For all of the slightly odd talk about this being the start of the campaign season, it is clear that candidates are setting their messages for the next 3 months, and the press is going to take things more seriously now.
One of the things that is clear is that, to the extent that Iraq is one of the major issues in the primaries, the policy and tone of the Iraq debate will be set over the next 3-4 weeks. Congress is gearing up for a major fight. The Petraeus report will drop over the weekend. John McCain starts to lay out his argument for being the leading (credible) voice on Iraq.
So it is interesting to see how the candidates are handling this issue. And the answer is, with the exception of John McCain, they are running from Iraq.
Rudy Giuliani is talking Homeland Security by rolling out a Homeland Security Advisory list and making promises about emergency preparedness in … New Orleans.
Mitt Romney, in response to another perhaps less-than-spontaneous "Ask Mitt Anything" question, calls the Iraq situation "a mess." This is,of course, right at the beginning of the discussion of Iraq, and that he called Iraq "a mess" will get inserted in stories and blog posts over the next couple of weeks. Romney is cleverly continuing his distancing himself from Iraq.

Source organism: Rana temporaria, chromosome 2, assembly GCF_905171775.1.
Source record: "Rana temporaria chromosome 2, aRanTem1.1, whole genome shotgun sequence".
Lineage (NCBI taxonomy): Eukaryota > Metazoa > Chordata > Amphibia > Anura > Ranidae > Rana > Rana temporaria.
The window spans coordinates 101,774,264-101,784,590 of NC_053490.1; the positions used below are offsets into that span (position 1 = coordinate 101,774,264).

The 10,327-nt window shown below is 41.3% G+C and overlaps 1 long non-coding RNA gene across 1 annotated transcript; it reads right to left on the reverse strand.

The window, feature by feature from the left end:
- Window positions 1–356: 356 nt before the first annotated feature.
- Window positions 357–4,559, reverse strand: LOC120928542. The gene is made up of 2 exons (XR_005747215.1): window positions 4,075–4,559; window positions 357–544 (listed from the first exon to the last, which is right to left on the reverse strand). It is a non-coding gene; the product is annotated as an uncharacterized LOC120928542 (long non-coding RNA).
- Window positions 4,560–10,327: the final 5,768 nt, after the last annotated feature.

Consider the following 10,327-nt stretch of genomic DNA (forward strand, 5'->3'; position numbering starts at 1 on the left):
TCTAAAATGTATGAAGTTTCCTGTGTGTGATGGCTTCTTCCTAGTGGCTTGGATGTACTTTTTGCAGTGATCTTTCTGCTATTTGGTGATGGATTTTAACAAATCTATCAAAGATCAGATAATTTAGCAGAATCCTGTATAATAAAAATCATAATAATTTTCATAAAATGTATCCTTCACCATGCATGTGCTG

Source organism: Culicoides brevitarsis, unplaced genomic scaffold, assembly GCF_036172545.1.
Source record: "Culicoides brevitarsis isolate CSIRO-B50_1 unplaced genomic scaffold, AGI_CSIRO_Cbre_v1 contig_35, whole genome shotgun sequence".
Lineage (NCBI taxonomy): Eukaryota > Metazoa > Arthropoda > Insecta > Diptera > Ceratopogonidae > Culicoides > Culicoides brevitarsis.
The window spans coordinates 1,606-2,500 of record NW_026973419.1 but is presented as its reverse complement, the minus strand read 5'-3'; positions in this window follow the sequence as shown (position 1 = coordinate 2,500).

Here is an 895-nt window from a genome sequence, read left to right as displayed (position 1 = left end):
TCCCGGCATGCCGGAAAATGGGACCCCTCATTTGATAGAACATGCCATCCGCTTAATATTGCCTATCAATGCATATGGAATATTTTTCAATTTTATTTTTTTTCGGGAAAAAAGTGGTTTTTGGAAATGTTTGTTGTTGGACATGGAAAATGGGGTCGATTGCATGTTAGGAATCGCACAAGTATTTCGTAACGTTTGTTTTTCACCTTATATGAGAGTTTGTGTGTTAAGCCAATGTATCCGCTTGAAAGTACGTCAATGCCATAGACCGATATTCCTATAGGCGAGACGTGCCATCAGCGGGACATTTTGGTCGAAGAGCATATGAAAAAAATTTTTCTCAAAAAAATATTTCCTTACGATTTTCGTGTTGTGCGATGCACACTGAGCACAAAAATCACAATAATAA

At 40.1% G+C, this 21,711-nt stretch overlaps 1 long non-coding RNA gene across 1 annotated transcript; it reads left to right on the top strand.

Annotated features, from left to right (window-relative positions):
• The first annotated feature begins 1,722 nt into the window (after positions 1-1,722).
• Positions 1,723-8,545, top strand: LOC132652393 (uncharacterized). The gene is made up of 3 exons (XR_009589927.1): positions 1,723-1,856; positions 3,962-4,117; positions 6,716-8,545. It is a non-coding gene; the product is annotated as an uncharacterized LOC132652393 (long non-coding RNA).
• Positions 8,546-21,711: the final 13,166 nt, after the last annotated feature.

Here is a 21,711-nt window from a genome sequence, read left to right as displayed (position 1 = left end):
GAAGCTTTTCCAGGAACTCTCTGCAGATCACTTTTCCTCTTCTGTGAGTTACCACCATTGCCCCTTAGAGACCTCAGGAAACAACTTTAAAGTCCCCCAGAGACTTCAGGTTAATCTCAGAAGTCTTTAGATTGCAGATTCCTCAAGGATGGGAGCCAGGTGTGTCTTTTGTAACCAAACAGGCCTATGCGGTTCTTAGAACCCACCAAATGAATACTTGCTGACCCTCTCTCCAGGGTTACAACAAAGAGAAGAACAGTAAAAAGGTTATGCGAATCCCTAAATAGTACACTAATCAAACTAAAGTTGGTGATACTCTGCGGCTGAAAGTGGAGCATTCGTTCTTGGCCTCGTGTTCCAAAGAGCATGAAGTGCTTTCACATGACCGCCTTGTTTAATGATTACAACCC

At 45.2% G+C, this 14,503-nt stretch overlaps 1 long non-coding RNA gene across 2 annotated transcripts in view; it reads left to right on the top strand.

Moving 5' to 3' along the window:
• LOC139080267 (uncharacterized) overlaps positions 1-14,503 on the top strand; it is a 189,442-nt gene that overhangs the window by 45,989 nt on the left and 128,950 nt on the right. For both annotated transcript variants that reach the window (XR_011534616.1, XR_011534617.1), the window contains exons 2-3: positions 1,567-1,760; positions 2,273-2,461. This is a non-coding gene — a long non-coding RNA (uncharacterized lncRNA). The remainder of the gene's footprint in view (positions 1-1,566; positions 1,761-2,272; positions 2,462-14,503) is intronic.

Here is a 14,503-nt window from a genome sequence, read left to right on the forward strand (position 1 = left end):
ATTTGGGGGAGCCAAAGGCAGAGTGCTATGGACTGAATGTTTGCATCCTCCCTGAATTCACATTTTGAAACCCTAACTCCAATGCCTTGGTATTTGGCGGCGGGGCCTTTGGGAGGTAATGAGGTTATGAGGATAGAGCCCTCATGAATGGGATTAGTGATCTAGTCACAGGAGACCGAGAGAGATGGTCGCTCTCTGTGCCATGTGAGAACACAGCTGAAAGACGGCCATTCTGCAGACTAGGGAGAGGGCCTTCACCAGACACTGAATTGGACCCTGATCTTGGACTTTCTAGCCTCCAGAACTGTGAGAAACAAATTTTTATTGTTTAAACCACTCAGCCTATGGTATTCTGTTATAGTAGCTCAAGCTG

The interesting question is what the other top candidates are going to do? Fred Thompson has never had a clear message or position, but after Thursday he will. Mike Huckabee will need a set of answers to this and other questions much beyond what he had August 10th.
All in all, the statements made in the next couple of weeks about Iraq are going to be what these candidates carry through the primary, unless some major event occurs on the ground in Iraq or in Congress. And, unless there is some natural pivot, the position taken by the eventual nominee will be one that he is accountable through November of 2008.